Many years ago, I became obsessed with the baked Alaska at one sixtyblue. The flamed meringue flailed wildly in all directions, and it was exciting, and nostalgic, and I couldn’t put it down.
A week or so later, though, I forgot about it and never went near the restaurant again.
Who could be bothered? The restaurant was far west on Randolph, and there were so many other restaurants to hit, that one sixtyblue seemed designed to be an afterthought. And its chef, Martial Noguier, seemed destined to flounder in the wastelands of west Randolph until the restaurant met its demise.
Which is just a dramatic way of saying that the fact that Noguier is now at the perpetually overlooked restaurant in the Sofitel isn’t all that surprising. He needed a better location, and the Café des Architectes needed Noguier’s good reputation. Not that his reputation has done it a lot of good. On a recent Friday night, Architectes was deserted, bustling with all of five tables. What nobody seems to have realized yet is that this hotel restaurant is now home to the most inspired French food in the city.
Noguier’s dishes brim with intricate flavors and textural details, all of which get wrapped up into one exciting, singular package. And he achieves this dish after dish: His hamachi carpaccio takes the delicate yellowtail and layers it with both smooth artichokes (a puree) and crisp (fried). The sumptuous texture of his braised short ribs is offset by the crunch of carrots. Peekytoe crab salad is distinguished by the clean essence of crab, the crunch of radish, the sweet acid of apple gelée.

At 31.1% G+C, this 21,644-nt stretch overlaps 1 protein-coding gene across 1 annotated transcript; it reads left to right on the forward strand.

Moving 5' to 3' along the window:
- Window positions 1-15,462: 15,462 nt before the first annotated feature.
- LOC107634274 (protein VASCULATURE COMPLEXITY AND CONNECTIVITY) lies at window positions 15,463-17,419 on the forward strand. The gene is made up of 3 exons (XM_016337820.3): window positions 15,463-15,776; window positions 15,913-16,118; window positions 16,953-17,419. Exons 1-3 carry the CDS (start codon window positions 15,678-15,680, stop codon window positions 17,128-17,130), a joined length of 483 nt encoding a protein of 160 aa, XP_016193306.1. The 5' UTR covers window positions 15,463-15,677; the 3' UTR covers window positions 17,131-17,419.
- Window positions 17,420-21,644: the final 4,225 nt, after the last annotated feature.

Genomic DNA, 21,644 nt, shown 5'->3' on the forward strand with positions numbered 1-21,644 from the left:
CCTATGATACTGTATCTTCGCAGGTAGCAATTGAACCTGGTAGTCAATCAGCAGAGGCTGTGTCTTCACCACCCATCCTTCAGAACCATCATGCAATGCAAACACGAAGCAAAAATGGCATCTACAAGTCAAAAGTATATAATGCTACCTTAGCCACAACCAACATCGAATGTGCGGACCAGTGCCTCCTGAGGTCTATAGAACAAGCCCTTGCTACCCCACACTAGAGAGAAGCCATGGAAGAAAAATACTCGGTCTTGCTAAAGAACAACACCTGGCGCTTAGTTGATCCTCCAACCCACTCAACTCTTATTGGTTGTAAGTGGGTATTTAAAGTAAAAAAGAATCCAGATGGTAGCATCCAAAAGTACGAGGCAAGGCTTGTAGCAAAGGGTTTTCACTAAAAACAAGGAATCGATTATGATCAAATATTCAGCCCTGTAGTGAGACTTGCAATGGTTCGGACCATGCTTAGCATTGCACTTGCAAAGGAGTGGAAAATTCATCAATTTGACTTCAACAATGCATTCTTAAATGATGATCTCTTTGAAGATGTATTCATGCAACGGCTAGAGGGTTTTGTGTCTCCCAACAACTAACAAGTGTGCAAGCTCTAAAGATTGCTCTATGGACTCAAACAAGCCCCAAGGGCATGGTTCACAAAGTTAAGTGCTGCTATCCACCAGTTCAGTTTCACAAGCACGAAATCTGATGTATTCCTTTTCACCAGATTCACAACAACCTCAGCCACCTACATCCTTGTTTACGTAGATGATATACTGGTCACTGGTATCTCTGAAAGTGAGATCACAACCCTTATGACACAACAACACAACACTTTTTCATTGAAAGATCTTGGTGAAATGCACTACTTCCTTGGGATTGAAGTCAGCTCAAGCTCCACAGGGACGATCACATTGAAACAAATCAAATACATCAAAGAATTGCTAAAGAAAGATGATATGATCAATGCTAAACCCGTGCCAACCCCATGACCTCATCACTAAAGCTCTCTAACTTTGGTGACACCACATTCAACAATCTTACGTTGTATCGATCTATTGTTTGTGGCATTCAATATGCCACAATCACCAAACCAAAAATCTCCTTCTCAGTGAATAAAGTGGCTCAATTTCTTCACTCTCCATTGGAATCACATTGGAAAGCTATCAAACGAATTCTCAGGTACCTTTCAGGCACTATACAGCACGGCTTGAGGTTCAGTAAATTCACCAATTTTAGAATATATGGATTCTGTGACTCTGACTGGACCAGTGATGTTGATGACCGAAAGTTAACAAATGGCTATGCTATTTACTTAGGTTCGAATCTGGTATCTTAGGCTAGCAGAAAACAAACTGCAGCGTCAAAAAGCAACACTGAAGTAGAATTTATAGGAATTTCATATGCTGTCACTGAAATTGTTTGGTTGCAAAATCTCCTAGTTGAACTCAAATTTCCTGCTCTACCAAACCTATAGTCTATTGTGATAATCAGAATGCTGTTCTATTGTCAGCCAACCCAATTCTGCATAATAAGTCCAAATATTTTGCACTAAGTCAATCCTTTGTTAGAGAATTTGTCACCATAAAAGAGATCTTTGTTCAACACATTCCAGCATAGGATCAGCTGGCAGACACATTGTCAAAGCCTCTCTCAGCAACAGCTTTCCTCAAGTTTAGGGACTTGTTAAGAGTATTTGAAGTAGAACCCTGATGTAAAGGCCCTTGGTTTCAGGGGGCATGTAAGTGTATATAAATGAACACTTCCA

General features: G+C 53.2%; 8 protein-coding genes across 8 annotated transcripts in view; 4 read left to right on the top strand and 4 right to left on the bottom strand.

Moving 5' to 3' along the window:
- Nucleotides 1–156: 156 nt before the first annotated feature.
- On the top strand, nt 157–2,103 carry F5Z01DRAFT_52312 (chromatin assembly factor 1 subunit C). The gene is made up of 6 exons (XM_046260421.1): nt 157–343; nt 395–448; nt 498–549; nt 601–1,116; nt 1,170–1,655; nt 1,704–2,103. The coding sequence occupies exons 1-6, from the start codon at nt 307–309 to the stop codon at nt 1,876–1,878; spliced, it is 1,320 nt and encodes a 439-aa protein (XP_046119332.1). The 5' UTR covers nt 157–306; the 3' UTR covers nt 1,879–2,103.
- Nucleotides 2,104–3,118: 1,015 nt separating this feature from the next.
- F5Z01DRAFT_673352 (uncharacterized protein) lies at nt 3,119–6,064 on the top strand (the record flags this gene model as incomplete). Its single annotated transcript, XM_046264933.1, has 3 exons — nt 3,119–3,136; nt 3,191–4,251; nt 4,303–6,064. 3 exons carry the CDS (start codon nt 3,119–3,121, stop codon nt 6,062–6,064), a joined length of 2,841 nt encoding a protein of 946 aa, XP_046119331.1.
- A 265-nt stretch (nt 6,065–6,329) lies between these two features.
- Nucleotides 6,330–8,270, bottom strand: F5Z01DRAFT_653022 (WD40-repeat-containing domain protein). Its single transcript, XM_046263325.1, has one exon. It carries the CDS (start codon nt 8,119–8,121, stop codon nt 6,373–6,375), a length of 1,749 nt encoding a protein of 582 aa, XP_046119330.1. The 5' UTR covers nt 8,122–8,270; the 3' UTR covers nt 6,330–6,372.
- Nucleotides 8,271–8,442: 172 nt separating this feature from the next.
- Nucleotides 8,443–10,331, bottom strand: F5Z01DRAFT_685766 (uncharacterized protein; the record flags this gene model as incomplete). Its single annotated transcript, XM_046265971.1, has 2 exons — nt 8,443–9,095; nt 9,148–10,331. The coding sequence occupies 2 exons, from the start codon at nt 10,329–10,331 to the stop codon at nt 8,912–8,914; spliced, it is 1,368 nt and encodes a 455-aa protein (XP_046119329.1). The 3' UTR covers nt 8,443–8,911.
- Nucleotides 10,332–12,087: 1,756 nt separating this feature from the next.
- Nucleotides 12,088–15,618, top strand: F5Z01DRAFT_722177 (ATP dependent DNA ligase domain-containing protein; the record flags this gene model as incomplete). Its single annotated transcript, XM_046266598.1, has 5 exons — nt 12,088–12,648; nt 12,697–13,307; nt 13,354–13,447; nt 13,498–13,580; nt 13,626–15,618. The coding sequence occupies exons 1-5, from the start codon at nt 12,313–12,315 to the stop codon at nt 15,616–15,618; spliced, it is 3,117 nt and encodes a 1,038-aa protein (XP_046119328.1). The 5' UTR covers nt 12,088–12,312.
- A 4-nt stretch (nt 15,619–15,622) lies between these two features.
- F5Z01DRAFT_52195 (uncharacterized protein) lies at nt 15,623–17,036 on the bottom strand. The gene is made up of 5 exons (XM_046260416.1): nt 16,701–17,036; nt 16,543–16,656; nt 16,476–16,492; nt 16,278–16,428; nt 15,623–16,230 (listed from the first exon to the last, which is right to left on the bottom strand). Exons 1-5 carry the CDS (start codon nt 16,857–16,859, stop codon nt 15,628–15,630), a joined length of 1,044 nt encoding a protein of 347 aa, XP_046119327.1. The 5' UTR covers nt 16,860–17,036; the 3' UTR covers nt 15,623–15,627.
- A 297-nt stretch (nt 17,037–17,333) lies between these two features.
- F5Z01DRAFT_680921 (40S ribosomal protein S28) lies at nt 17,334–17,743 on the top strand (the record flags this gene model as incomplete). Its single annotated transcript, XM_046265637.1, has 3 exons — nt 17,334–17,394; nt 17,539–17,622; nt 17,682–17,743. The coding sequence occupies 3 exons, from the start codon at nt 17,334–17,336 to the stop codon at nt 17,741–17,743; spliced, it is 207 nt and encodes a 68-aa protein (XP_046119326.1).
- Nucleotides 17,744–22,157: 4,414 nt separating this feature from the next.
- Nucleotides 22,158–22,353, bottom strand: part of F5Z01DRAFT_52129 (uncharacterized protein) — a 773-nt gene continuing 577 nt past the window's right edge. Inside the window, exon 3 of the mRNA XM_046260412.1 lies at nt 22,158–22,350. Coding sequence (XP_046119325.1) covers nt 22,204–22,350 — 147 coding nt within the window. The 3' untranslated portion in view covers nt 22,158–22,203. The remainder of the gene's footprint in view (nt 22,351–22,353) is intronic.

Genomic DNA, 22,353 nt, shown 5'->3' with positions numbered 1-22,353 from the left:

And then there are the entrées, each one cooked to the most delicate and succulent texture that their molecular makeup can allow. The flavor of the tenderloin au poivre—the peppercorns on the steak softened by the chestnut puree below it—almost didn’t matter; the delicate texture of the meat itself took precedence. Similarly, the flavor of the lamb—savory but not gamey—was the purest expression I’ve had.
Noguier’s food is so expertly done that it can be a surprise to find a dish that isn’t perfect—the pleasantly spicy (but completely unrevelatory) pink-peppercorn-dusted tuna, for example, or the nice, unexciting bouillabaisse. But desserts take you back to perfection. Pastry chef Suzanne Imaz, also from onesixty blue, creates a mound of sweet merengue and fills it with surprisingly tart apple, and she even manages to breathe life into crème brûlée, resting it on a bed of poached pears. Maybe Imaz and Noguier have been putting out desserts like this for years; maybe Imaz made that baked Alaska I loved so much. But I suspect something new has invigorated them here. If they had been this good at one sixtyblue, I would’ve remembered it. This isn’t the kind of food you forget.